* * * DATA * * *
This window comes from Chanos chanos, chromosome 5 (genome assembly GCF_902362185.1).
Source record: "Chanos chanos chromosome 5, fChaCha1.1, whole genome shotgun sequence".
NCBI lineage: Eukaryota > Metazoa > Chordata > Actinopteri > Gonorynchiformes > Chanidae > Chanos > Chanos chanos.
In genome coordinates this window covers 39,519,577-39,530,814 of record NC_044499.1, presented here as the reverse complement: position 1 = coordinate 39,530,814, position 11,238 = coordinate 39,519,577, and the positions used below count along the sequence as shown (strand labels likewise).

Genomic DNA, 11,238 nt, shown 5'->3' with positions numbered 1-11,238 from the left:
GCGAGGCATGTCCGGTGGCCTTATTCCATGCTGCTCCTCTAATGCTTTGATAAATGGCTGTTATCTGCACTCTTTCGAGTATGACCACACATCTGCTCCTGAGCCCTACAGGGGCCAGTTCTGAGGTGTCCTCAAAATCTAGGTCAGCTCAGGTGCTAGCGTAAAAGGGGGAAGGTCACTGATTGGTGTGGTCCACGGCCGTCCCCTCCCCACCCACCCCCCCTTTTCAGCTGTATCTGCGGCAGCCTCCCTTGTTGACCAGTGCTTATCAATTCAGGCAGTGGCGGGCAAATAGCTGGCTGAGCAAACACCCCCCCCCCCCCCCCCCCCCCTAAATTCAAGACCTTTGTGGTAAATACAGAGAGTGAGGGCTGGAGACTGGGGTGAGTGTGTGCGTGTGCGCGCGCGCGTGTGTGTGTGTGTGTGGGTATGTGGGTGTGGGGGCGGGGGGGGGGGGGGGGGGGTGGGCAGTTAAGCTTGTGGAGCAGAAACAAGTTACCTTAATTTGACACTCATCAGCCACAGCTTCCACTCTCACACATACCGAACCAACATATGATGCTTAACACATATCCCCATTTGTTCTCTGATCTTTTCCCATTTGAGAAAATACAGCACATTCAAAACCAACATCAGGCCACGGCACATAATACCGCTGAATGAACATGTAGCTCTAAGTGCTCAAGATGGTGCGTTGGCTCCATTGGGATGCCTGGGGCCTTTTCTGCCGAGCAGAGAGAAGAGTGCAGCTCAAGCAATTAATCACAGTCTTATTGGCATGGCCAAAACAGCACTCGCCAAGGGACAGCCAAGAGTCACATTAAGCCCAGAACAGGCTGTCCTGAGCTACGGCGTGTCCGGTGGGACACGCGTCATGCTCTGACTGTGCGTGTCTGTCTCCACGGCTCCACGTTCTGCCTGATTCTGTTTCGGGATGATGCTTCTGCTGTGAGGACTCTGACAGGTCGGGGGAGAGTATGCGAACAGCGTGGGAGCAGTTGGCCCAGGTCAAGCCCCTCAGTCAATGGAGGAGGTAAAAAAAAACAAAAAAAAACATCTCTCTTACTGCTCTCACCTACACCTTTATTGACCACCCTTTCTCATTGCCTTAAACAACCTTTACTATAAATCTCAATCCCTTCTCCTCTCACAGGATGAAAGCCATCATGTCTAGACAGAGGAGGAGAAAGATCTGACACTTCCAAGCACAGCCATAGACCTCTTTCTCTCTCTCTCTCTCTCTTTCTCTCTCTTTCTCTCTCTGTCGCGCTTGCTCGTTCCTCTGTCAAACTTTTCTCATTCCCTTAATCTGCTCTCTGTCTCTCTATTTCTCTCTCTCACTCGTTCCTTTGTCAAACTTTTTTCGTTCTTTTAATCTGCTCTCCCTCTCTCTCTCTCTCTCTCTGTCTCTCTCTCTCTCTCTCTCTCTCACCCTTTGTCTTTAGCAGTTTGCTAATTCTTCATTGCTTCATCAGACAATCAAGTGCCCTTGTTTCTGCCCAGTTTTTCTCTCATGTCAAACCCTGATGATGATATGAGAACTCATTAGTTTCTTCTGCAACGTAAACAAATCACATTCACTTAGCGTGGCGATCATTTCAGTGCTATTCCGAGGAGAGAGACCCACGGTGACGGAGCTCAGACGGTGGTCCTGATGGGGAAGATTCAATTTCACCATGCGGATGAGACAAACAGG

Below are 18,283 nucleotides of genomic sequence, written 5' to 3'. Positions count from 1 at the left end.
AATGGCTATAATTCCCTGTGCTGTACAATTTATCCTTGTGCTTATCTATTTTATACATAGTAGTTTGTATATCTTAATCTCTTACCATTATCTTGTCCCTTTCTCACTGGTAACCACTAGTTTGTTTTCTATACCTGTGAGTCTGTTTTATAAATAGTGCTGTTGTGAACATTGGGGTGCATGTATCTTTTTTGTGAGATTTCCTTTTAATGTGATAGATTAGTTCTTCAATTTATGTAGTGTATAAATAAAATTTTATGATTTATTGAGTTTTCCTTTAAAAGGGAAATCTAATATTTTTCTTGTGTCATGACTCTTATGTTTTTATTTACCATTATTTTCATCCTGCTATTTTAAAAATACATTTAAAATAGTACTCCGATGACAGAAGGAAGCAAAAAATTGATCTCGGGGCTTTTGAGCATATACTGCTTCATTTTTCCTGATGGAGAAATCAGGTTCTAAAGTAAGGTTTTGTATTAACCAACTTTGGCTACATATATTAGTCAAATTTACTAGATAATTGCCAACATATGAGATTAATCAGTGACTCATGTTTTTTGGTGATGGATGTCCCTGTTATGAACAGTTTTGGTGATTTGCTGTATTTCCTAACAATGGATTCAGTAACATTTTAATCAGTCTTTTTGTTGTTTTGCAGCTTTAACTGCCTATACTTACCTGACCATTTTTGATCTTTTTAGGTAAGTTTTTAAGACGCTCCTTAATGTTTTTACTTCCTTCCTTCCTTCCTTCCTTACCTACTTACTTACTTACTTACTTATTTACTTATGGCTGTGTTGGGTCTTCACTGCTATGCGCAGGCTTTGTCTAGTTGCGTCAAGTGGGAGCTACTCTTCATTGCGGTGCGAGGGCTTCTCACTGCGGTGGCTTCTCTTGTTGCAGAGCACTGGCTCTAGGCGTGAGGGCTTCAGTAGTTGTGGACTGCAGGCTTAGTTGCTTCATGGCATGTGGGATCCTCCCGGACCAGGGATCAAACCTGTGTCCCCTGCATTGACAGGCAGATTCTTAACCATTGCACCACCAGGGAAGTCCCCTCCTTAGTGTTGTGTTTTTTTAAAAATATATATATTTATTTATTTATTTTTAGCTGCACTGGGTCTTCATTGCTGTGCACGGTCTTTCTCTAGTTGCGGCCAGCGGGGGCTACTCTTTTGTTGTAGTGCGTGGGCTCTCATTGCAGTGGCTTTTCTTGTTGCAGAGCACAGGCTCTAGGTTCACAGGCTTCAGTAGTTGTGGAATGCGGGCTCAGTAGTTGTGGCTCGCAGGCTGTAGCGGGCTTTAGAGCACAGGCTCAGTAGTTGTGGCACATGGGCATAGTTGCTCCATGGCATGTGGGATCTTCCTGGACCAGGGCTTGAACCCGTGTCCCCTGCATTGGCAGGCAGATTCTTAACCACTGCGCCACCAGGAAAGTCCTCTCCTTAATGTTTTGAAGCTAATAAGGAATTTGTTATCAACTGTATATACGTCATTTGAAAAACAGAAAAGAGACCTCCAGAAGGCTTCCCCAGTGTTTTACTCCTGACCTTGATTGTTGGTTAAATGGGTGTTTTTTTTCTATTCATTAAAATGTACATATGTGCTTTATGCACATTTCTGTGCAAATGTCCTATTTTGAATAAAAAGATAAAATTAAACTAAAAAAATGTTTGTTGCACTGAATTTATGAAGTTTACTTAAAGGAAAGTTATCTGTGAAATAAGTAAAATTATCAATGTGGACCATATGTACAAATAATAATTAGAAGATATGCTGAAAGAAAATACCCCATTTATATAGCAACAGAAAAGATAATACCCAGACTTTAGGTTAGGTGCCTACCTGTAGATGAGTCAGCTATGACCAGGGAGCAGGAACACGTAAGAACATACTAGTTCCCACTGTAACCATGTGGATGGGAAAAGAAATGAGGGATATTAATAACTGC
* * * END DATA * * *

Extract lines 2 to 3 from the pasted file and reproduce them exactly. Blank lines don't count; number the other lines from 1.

Source record: "Chanos chanos chromosome 5, fChaCha1.1, whole genome shotgun sequence".
NCBI lineage: Eukaryota > Metazoa > Chordata > Actinopteri > Gonorynchiformes > Chanidae > Chanos > Chanos chanos.